In terms of the noise nuisance, it was the occupants of the middle flats who were most affected. Those in the ground floor flats considered the noise levels just bearable while those in the top floor flats didn't experience much trouble (apart from having to tip-toe everywhere and put timers on washing machines to reduce the distress to those below).

    If you're in a modern, energy-efficient block of flats, contact the developer and encourage other residents to do the same.




    Just a warning, though - someone may have to stump up some cash to get an independent acoustic test done to grab the attention of the developer and it'll all fall down if all the residents don't pull their weight with regard to complaining.
     
  12. Tough one.

    You wont get any respite from her so it's worth looking at other avenues.

    My advice would be to stay in camp for a full month and engineer some tomfoolery such as having her windows done in time and time again, it works a treat and can be done again and again, have her car paint strippered/tyres slashed, a good option is to wait until the **** goes out then put the windows in and follow up with a couple of tins of gloss paint, this worked beautifully on a bloke who caused us some right arseache with the Town Planners over a planning app, obviously you'll need additional help but every time she is targetted you can be sat in a MacDonalds having a happy meal and grinning up at the CCTV..
     
    • Like Like x 1
  13. Occupational health have special noise level meters (calibrated and everything) is there a way of getting an official one mounted in your flat (to start with) and then hers?

    Failing that if she is accusing you of threatening her and you haven't... you need to check the dates and times. And see if you can remember/and prove that you weren't there.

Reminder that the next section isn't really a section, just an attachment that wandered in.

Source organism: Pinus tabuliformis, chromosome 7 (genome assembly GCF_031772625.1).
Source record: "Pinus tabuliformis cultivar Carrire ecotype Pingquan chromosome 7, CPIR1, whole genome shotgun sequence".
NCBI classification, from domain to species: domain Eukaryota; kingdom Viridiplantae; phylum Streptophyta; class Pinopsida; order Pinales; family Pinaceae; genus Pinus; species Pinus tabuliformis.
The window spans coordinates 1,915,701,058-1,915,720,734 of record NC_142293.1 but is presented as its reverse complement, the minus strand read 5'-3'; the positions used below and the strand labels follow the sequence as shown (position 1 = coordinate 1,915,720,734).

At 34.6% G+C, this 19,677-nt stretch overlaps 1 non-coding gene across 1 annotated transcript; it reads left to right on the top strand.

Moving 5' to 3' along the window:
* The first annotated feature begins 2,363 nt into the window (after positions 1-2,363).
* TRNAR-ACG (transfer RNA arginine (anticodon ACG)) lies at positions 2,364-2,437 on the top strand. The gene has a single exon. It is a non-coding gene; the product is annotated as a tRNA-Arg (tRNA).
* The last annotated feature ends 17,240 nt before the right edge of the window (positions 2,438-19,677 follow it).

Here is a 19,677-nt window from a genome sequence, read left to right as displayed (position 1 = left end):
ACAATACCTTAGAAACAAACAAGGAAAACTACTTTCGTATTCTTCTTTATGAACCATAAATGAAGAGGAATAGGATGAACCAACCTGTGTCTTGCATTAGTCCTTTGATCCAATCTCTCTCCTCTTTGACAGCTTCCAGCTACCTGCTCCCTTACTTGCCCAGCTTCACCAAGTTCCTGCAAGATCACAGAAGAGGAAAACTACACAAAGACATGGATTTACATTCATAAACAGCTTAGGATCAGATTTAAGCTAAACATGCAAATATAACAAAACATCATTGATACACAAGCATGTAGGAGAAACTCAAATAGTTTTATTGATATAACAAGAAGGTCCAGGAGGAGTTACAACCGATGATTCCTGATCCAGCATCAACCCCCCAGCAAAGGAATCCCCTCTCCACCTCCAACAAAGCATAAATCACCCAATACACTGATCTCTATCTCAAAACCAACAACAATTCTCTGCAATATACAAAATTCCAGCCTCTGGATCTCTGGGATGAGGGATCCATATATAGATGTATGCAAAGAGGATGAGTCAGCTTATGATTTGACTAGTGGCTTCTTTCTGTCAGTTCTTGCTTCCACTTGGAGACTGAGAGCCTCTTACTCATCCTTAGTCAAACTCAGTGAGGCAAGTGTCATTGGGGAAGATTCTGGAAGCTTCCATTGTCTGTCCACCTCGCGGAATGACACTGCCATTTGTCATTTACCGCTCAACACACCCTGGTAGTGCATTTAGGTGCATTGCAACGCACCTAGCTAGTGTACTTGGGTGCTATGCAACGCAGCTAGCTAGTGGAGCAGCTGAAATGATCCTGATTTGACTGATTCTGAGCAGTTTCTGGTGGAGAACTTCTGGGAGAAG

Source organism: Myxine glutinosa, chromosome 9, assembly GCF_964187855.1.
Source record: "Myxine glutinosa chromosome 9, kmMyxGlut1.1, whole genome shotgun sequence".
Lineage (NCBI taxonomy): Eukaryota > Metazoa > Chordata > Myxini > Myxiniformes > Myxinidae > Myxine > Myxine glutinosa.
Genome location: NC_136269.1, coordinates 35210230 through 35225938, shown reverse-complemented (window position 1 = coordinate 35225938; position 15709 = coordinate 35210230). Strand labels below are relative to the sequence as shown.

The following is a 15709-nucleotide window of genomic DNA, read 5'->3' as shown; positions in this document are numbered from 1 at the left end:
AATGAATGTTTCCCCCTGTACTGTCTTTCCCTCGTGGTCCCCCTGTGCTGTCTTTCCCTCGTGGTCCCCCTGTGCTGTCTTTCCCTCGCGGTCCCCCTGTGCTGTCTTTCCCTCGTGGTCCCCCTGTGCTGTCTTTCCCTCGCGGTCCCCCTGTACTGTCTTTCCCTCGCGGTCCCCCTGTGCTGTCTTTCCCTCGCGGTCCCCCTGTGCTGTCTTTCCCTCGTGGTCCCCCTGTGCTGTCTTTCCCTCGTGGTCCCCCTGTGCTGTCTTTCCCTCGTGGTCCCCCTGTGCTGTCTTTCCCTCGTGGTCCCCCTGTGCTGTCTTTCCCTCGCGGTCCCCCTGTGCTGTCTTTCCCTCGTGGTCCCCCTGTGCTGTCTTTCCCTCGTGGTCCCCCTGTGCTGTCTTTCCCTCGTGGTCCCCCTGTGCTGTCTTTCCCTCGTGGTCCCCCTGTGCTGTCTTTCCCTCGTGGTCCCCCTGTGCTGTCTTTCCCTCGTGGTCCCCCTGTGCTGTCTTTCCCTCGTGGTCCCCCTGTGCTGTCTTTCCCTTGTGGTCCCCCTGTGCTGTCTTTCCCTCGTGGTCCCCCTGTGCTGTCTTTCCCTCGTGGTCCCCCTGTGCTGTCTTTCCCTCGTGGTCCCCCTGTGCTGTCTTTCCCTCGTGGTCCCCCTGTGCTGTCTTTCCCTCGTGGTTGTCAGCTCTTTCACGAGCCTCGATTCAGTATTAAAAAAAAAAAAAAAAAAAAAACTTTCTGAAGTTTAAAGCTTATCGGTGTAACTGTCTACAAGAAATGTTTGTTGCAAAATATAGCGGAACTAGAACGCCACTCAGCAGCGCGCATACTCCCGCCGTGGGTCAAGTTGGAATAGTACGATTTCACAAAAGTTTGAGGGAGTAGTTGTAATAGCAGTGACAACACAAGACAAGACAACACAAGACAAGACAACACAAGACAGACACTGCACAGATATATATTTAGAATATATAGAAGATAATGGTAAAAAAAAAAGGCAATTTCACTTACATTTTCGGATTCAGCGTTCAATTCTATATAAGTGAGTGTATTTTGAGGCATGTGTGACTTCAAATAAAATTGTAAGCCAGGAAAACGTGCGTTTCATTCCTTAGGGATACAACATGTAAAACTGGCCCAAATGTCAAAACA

14. Matey,

    The police have no powers whatsoever to deal with noise coming from a private property.

    It is still a criminal matter, but dealt with by the local authority and not the police. The police go to extreme lengths to avoid getting involved in anything like this, as quite rightly they have better things to do. When they do, they normally qoute "breach of the peace", which is irrelevant. That is why I'm surprised they are involved, which suggests there is more to it or it is something to do with the police officer the woman below is seeing.

    My advice - contact environmental health at the Council, explain everything and ask them to visit you. Explain you're in the army and they'll bend over backwards to help. They wont take any action until they receive a complaint from the lady below (which could come via the police), and have evidence that you are causing a statutory nuisance. They will involve an environmental health officer witnessing the noise first hand, or via some noise monitoring equipment installed below. A police officer is not qualified to make this decision, so they are acting ultra vires by warning you, and certianly by informing your employer - it has nothing to do with them.

    The short answer is you have nothing to worry about if you're not aming any excessive noise. Note you are allowed to make noise, from reasonable use of the property.

    Tell your OC this, and consider writing to the police (someone high up or someone in complaints).
     
  15. Another 'just a thought' - who is the letter from ? - it will have a named individual (we never send letters signed 'The Police')
    What are they alleging you have done ?.
    On the occasions you were visited by the police, what was the result ?

    Speak to a solicitor - first half hour is normally free.